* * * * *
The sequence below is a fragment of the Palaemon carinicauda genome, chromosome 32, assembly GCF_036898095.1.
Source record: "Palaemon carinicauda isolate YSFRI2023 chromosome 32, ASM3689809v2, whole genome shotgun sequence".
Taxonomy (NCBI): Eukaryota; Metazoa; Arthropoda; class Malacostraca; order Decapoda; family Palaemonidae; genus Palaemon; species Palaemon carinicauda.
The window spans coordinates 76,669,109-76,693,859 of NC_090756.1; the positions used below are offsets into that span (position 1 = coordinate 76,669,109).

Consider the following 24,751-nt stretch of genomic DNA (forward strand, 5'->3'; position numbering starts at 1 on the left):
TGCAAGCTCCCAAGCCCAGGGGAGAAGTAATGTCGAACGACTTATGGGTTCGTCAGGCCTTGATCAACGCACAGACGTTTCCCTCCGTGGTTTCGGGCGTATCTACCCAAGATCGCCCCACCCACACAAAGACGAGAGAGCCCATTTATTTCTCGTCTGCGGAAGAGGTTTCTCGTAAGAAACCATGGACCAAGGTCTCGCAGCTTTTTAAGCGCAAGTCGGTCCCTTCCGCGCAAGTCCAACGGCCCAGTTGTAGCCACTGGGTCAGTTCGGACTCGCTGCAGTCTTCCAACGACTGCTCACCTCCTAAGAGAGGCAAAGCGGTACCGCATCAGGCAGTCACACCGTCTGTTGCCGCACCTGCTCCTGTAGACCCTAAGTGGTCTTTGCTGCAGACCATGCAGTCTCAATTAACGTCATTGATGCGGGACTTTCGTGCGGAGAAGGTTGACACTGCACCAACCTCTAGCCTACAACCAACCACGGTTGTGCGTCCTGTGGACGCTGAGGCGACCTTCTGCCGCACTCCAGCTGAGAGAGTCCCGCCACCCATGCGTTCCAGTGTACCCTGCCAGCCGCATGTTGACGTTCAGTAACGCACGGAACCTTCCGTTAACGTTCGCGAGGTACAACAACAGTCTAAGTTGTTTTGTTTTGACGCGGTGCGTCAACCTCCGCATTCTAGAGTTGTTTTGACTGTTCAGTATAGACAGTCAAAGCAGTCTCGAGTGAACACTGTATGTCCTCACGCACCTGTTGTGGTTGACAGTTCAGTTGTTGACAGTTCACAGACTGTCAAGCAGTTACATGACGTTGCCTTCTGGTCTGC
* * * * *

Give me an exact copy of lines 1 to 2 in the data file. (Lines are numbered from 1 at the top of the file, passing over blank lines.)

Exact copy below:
The sequence below is a fragment of the Palaemon carinicauda genome, chromosome 32, assembly GCF_036898095.1.
Source record: "Palaemon carinicauda isolate YSFRI2023 chromosome 32, ASM3689809v2, whole genome shotgun sequence".